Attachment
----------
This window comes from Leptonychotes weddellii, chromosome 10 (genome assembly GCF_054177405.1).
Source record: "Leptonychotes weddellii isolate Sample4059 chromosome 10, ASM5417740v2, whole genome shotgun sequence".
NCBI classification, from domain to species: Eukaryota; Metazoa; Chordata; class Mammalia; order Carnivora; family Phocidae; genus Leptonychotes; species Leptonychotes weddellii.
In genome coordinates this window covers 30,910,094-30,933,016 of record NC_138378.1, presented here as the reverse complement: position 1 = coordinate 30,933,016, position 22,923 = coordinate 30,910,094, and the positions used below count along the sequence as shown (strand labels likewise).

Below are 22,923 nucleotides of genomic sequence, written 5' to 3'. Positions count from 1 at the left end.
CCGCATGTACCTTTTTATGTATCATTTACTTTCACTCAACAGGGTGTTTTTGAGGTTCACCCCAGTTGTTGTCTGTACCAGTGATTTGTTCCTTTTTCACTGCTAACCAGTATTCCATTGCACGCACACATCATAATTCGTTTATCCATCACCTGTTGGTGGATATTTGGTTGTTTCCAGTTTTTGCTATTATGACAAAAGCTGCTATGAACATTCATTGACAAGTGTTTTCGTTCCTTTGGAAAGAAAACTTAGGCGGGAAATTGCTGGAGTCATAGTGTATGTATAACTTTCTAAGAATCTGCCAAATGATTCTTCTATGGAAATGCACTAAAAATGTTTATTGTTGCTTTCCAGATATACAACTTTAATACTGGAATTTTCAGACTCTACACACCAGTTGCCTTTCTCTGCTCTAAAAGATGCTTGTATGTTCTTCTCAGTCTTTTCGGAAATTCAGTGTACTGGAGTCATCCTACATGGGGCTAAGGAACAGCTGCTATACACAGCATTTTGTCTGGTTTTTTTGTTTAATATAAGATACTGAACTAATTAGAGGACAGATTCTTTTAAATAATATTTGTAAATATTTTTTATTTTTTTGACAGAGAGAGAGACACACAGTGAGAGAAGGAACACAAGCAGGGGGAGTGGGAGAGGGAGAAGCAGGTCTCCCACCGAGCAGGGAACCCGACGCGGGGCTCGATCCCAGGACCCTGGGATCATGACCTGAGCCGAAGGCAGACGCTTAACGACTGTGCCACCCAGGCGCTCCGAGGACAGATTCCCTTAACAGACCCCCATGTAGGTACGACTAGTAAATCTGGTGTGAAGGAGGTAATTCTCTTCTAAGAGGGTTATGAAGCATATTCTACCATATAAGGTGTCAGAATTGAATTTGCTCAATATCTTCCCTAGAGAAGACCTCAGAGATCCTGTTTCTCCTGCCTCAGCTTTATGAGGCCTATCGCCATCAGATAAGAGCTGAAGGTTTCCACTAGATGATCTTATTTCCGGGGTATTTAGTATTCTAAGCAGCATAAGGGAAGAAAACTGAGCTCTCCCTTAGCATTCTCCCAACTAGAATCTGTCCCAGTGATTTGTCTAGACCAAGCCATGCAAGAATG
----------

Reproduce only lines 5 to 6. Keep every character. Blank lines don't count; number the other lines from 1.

Below are 22,923 nucleotides of genomic sequence, written 5' to 3'. Positions count from 1 at the left end.
CCGCATGTACCTTTTTATGTATCATTTACTTTCACTCAACAGGGTGTTTTTGAGGTTCACCCCAGTTGTTGTCTGTACCAGTGATTTGTTCCTTTTTCACTGCTAACCAGTATTCCATTGCACGCACACATCATAATTCGTTTATCCATCACCTGTTGGTGGATATTTGGTTGTTTCCAGTTTTTGCTATTATGACAAAAGCTGCTATGAACATTCATTGACAAGTGTTTTCGTTCCTTTGGAAAGAAAACTTAGGCGGGAAATTGCTGGAGTCATAGTGTATGTATAACTTTCTAAGAATCTGCCAAATGATTCTTCTATGGAAATGCACTAAAAATGTTTATTGTTGCTTTCCAGATATACAACTTTAATACTGGAATTTTCAGACTCTACACACCAGTTGCCTTTCTCTGCTCTAAAAGATGCTTGTATGTTCTTCTCAGTCTTTTCGGAAATTCAGTGTACTGGAGTCATCCTACATGGGGCTAAGGAACAGCTGCTATACACAGCATTTTGTCTGGTTTTTTTGTTTAATATAAGATACTGAACTAATTAGAGGACAGATTCTTTTAAATAATATTTGTAAATATTTTTTATTTTTTTGACAGAGAGAGAGACACACAGTGAGAGAAGGAACACAAGCAGGGGGAGTGGGAGAGGGAGAAGCAGGTCTCCCACCGAGCAGGGAACCCGACGCGGGGCTCGATCCCAGGACCCTGGGATCATGACCTGAGCCGAAGGCAGACGCTTAACGACTGTGCCACCCAGGCGCTCCGAGGACAGATTCCCTTAACAGACCCCCATGTAGGTACGACTAGTAAATCTGGTGTGAAGGAGGTAATTCTCTTCTAAGAGGGTTATGAAGCATATTCTACCATATAAGGTGTCAGAATTGAATTTGCTCAATATCTTCCCTAGAGAAGACCTCAGAGATCCTGTTTCTCCTGCCTCAGCTTTATGAGGCCTATCGCCATCAGATAAGAGCTGAAGGTTTCCACTAGATGATCTTATTTCCGGGGTATTTAGTATTCTAAGCAGCATAAGGGAAGAAAACTGAGCTCTCCCTTAGCATTCTCCCAACTAGAATCTGTCCCAGTGATTTGTCTAGACCAAGCCATGCAAGAATG